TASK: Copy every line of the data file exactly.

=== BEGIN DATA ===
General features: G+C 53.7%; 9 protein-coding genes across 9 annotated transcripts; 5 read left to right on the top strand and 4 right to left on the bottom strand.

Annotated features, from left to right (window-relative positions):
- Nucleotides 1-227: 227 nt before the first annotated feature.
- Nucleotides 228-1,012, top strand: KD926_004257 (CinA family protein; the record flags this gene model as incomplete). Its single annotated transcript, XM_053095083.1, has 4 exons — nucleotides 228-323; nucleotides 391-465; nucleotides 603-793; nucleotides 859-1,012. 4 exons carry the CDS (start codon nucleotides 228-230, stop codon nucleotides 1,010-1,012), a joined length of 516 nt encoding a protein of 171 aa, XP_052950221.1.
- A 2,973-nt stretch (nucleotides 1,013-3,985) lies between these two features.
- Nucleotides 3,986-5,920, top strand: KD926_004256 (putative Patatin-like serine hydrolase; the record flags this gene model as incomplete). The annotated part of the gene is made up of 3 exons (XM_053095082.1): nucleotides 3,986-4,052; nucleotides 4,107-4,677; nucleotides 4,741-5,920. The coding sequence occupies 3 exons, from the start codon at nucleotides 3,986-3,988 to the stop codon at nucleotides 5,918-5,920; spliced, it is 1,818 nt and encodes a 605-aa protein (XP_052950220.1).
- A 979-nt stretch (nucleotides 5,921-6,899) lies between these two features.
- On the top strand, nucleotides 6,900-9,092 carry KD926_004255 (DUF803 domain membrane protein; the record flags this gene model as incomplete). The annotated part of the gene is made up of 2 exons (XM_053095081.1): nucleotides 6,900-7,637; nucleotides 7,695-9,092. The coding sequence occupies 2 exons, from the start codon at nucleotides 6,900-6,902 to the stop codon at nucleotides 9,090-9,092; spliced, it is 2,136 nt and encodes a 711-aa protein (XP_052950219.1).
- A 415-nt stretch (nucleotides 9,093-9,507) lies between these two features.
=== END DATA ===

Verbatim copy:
General features: G+C 53.7%; 9 protein-coding genes across 9 annotated transcripts; 5 read left to right on the top strand and 4 right to left on the bottom strand.

Annotated features, from left to right (window-relative positions):
- Nucleotides 1-227: 227 nt before the first annotated feature.
- Nucleotides 228-1,012, top strand: KD926_004257 (CinA family protein; the record flags this gene model as incomplete). Its single annotated transcript, XM_053095083.1, has 4 exons — nucleotides 228-323; nucleotides 391-465; nucleotides 603-793; nucleotides 859-1,012. 4 exons carry the CDS (start codon nucleotides 228-230, stop codon nucleotides 1,010-1,012), a joined length of 516 nt encoding a protein of 171 aa, XP_052950221.1.
- A 2,973-nt stretch (nucleotides 1,013-3,985) lies between these two features.
- Nucleotides 3,986-5,920, top strand: KD926_004256 (putative Patatin-like serine hydrolase; the record flags this gene model as incomplete). The annotated part of the gene is made up of 3 exons (XM_053095082.1): nucleotides 3,986-4,052; nucleotides 4,107-4,677; nucleotides 4,741-5,920. The coding sequence occupies 3 exons, from the start codon at nucleotides 3,986-3,988 to the stop codon at nucleotides 5,918-5,920; spliced, it is 1,818 nt and encodes a 605-aa protein (XP_052950220.1).
- A 979-nt stretch (nucleotides 5,921-6,899) lies between these two features.
- On the top strand, nucleotides 6,900-9,092 carry KD926_004255 (DUF803 domain membrane protein; the record flags this gene model as incomplete). The annotated part of the gene is made up of 2 exons (XM_053095081.1): nucleotides 6,900-7,637; nucleotides 7,695-9,092. The coding sequence occupies 2 exons, from the start codon at nucleotides 6,900-6,902 to the stop codon at nucleotides 9,090-9,092; spliced, it is 2,136 nt and encodes a 711-aa protein (XP_052950219.1).
- A 415-nt stretch (nucleotides 9,093-9,507) lies between these two features.